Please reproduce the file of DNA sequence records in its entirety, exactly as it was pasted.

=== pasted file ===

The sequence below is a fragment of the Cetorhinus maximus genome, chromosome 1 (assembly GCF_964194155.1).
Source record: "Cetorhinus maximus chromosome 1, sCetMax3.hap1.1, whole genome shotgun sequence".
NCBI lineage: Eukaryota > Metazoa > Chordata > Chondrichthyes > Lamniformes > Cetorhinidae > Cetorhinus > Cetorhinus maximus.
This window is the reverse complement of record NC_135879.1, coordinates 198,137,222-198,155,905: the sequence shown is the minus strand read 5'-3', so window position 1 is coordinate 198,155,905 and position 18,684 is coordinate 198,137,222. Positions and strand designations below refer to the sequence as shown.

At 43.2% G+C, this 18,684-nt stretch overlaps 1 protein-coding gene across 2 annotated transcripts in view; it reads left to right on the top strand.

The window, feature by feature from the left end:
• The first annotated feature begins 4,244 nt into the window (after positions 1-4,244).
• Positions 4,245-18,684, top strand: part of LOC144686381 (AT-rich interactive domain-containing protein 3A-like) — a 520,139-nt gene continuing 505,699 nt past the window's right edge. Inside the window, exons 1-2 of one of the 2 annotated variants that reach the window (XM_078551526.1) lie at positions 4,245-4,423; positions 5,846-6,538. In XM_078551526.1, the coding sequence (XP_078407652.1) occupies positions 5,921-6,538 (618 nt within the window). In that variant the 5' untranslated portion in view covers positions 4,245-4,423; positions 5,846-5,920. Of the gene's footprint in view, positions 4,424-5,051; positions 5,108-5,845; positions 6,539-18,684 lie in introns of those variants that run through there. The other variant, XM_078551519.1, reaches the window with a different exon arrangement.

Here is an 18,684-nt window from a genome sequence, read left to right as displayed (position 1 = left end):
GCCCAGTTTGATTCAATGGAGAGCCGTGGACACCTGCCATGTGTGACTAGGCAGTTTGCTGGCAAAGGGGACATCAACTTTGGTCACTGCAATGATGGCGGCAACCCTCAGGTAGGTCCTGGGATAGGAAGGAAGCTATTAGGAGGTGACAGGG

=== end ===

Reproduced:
The sequence below is a fragment of the Cetorhinus maximus genome, chromosome 1 (assembly GCF_964194155.1).
Source record: "Cetorhinus maximus chromosome 1, sCetMax3.hap1.1, whole genome shotgun sequence".
NCBI lineage: Eukaryota > Metazoa > Chordata > Chondrichthyes > Lamniformes > Cetorhinidae > Cetorhinus > Cetorhinus maximus.
This window is the reverse complement of record NC_135879.1, coordinates 198,137,222-198,155,905: the sequence shown is the minus strand read 5'-3', so window position 1 is coordinate 198,155,905 and position 18,684 is coordinate 198,137,222. Positions and strand designations below refer to the sequence as shown.

At 43.2% G+C, this 18,684-nt stretch overlaps 1 protein-coding gene across 2 annotated transcripts in view; it reads left to right on the top strand.

The window, feature by feature from the left end:
• The first annotated feature begins 4,244 nt into the window (after positions 1-4,244).
• Positions 4,245-18,684, top strand: part of LOC144686381 (AT-rich interactive domain-containing protein 3A-like) — a 520,139-nt gene continuing 505,699 nt past the window's right edge. Inside the window, exons 1-2 of one of the 2 annotated variants that reach the window (XM_078551526.1) lie at positions 4,245-4,423; positions 5,846-6,538. In XM_078551526.1, the coding sequence (XP_078407652.1) occupies positions 5,921-6,538 (618 nt within the window). In that variant the 5' untranslated portion in view covers positions 4,245-4,423; positions 5,846-5,920. Of the gene's footprint in view, positions 4,424-5,051; positions 5,108-5,845; positions 6,539-18,684 lie in introns of those variants that run through there. The other variant, XM_078551519.1, reaches the window with a different exon arrangement.

Here is an 18,684-nt window from a genome sequence, read left to right as displayed (position 1 = left end):
GCCCAGTTTGATTCAATGGAGAGCCGTGGACACCTGCCATGTGTGACTAGGCAGTTTGCTGGCAAAGGGGACATCAACTTTGGTCACTGCAATGATGGCGGCAACCCTCAGGTAGGTCCTGGGATAGGAAGGAAGCTATTAGGAGGTGACAGGG